2016 trends Looking back at the year’s major developments, and looking forward at what this means for the year ahead
Convergence everywhere Barely two weeks into 2016 we saw the biggest acquisition the industry has ever seen; the £11 billion BT/EE deal. Four months later, Three’s planned takeover of O2 was scuppered by the European Commission, Ofcom and the CMA, with the communications regulator’s CEO arguing that a three-player market would harm competition, increase prices, disrupt network development and harm the high street. Underlying both deals is the pressure to deliver more for less as network ARPU decreases. While BT aims to provide more services and thus buck the trend, Three’s merger would have reduced costs in a similar manner to Orange and T-Mobile’s merger, which identified £445m of synergies. However, it wasn’t just networks looking to take advantage of reducing operational costs and expanding services through buyouts. In the distribution and solutions space, Alternative Networks – which until it was hit by roaming caps, had been on an acquisition spree itself – was acquired by rivals Daisy in November. Exertis also grew through acquisition with its purchases of Siracom and Medium Ltd this year, while Westcoast bought ArtSystems and Adveo Digital Systems. Dealers also joined in, with Chess, Maintel, Onecom, GCI and Cellhire all buying up rivals in 2016.
industry, but whether through choice or coincidence, it’s hard to say the same of Ofcom in 2016. The quango hasn’t just dominated headlines but determined them, by slapping Vodafone with the industry’s biggest fine to date, changing its spectrum rules, taking a firm stance on mergers, breaking up BT and Openreach, preparing switching changes, and announcing a crowd-sourced coverage checker. However, in maintaining that four networks are needed to sustain competitiveness, its opponents believe responsibility for creating an equal playing field in spectrum now falls at its feet, threatening the darling political status it enjoys by bringing in billions for the Treasury through the associated auctions.
Field Marketing Growth Brexit There are known knowns and there are known unknowns, but there are also unknown unknowns. Depending on who you speak to, Brexit seems to be all three simultaneously. Most of the effects so far have been little more than market uncertainty – currency fluctuation causing price increases such as with the OnePlus 3’s £20 jump, Microsoft’s 22% cloud service price hike, and O2’s CEO Mark Evans telling Mobile that its planned IPO could be derailed by ‘market conditions’. There’s also talk of Brexit harming investment in the UK, though there’s little evidence of this so far with 0.9% investment growth from July to September and tech giants Huawei, Facebook and Google all reaffirming their investment plans.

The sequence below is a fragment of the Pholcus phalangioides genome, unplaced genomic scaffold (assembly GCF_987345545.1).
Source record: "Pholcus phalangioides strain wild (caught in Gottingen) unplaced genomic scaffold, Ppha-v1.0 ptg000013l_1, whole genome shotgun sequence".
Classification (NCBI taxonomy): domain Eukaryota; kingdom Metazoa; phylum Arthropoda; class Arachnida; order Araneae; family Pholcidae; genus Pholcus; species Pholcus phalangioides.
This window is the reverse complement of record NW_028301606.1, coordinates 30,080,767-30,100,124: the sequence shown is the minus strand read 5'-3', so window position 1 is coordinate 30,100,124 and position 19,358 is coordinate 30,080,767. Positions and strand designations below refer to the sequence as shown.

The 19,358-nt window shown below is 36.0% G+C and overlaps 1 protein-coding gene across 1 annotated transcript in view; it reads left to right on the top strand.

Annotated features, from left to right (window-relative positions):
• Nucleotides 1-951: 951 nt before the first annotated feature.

Common criticisms of the UK’s regulator include that it is toothless or too hands-off with the
One of this year’s most dystopian tech images came from Samsung’s MWC event, with hundreds of attendees wearing their headsets while Mark Zuckerberg strolled past unnoticed. However, 2016 had the last laugh,
with VR being the one unnoticed by consumers, with Playstation VR shipping 1.85 million less units than expected while Google’s DayDream VR fell 200,000 short of its 450,000 target. Samsung is expected to ship 2.3 million units, although mostly by giving one away with every flagship device sold throughout the year. One area of success for VR is consumer awareness: Google and Facebook both added 360 video functionality in 2016 and 64% of the UK public had heard of VR devices.
Using field-marketing staff to train, incentivise and motivate retail staff on a manufacturer’s products has been widespread in the industry for years, and our research early in 2016 showed that Samsung held a leading position, followed by Microsoft and Sony. However, by June, Microsoft had axed its entire field marketing apparatus and Huawei and Alcatel were on the rise, having launched their own retail staff training schemes in March. In October, Doro expanded its existing field marketing team, with its UK MD Chris Millington explaining: ‘Our expanded team will help to facilitate the development of new market opportunities for the industry – and deliver these into trade and retail channels, through improved education and knowledge.’ The overall growth in the field marketing teams throughout 2016 represents continued manufacturer confidence in phone shops as their primary routes to market, despite the rise of online and catalogue retail sales channels.